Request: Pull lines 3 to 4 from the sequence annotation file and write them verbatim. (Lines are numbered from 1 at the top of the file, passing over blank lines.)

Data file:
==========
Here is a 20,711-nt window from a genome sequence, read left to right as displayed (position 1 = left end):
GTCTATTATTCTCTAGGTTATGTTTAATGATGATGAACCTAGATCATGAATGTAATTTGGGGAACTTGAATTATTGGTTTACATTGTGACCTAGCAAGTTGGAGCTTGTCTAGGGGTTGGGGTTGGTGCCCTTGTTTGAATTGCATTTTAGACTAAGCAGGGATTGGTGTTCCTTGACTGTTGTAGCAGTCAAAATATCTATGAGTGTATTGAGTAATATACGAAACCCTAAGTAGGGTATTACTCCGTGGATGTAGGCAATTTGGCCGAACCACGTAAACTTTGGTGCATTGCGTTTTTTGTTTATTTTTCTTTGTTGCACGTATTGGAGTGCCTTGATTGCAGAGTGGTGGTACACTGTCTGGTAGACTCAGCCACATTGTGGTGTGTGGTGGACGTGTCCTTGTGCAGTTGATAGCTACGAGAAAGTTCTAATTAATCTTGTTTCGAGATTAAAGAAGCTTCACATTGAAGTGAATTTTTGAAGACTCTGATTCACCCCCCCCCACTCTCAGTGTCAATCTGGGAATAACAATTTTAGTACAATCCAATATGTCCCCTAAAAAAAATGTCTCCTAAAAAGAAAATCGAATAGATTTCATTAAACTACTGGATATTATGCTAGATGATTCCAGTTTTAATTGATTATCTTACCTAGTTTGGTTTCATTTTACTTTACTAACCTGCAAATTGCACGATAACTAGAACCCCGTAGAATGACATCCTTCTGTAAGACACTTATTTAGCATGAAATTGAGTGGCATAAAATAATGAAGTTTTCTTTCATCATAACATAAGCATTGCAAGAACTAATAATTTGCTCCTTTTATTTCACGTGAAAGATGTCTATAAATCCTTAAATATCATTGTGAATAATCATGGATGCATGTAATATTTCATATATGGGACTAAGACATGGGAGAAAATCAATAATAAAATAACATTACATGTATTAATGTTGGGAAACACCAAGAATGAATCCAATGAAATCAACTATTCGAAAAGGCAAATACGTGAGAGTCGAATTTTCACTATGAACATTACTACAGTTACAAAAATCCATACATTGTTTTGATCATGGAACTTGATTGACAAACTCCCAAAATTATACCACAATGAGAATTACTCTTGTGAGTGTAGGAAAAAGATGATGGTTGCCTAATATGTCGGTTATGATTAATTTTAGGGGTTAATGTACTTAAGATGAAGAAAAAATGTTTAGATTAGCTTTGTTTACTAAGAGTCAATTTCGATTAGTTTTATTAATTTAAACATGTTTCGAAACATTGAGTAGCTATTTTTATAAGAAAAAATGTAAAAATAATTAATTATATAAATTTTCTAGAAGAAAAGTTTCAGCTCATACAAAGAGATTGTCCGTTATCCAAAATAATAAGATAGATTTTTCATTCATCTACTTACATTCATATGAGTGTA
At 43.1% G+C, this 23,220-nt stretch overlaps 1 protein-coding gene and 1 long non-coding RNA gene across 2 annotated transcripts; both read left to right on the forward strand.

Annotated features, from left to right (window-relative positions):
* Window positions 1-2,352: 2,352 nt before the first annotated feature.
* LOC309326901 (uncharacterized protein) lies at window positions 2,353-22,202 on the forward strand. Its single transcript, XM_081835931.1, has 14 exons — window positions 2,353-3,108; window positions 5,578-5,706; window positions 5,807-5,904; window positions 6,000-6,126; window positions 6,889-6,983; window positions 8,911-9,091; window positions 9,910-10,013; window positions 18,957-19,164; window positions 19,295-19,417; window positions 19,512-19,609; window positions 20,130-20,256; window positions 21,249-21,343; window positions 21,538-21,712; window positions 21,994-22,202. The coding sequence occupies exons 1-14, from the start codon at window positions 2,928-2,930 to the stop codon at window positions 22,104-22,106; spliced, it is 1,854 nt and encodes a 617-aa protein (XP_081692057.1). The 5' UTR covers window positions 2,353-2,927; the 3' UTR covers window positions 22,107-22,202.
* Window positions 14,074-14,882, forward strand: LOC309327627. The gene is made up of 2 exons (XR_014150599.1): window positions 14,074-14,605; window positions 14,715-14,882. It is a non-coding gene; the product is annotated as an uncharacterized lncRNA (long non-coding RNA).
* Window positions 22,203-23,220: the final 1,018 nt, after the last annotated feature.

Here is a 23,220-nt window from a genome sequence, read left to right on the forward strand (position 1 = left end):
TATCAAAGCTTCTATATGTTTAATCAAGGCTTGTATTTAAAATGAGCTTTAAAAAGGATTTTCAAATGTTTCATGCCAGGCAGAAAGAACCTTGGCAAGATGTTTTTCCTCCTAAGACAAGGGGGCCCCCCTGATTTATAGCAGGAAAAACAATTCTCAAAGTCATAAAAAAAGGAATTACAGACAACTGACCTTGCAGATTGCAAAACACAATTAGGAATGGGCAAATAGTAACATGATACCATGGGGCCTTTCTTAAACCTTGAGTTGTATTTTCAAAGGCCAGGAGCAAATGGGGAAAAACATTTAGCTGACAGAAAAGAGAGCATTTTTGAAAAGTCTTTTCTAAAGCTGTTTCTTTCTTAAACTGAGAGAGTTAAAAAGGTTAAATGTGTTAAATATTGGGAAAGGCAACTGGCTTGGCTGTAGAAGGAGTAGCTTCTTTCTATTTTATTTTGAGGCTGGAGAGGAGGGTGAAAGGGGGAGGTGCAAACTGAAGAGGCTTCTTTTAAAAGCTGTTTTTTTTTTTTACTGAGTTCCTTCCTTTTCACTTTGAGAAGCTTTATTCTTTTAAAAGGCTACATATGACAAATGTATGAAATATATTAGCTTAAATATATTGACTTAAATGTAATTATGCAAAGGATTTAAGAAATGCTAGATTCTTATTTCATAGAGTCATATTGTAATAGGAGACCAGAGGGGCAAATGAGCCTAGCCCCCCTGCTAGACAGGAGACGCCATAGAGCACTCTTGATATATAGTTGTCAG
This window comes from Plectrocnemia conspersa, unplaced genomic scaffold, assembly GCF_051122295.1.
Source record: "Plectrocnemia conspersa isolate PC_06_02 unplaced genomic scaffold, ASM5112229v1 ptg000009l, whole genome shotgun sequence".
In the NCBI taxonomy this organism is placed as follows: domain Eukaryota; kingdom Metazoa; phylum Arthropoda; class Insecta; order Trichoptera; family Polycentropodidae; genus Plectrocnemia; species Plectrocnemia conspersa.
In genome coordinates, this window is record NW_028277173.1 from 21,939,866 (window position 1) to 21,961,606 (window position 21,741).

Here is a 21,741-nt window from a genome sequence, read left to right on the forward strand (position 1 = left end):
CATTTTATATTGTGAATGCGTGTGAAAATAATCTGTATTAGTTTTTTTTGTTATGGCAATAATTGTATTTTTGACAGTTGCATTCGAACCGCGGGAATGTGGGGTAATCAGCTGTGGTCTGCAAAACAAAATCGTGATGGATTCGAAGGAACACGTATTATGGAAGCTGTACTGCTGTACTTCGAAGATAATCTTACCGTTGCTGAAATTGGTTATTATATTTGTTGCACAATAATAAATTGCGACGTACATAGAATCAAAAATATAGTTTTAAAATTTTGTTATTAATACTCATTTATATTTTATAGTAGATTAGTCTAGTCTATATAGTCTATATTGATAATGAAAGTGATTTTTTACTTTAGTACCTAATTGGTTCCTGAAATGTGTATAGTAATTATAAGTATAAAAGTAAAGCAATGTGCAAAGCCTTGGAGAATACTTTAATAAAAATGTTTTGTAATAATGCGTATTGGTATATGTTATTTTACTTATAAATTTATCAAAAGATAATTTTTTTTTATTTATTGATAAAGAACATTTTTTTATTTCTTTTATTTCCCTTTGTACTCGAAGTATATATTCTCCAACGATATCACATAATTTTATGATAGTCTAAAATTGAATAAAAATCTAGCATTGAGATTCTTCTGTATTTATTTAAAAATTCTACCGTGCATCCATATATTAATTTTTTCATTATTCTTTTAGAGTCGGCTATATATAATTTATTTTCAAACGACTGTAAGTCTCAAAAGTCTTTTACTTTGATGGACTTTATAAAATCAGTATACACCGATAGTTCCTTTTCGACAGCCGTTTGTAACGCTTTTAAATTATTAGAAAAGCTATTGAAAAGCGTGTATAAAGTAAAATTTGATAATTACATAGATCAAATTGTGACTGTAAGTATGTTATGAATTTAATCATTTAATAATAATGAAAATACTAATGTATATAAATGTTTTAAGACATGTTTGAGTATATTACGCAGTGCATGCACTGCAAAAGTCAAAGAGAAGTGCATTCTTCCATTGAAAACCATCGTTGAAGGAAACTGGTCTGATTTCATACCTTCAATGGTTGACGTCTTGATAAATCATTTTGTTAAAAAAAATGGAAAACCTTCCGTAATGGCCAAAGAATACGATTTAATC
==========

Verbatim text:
At 43.1% G+C, this 23,220-nt stretch overlaps 1 protein-coding gene and 1 long non-coding RNA gene across 2 annotated transcripts; both read left to right on the forward strand.

Annotated features, from left to right (window-relative positions):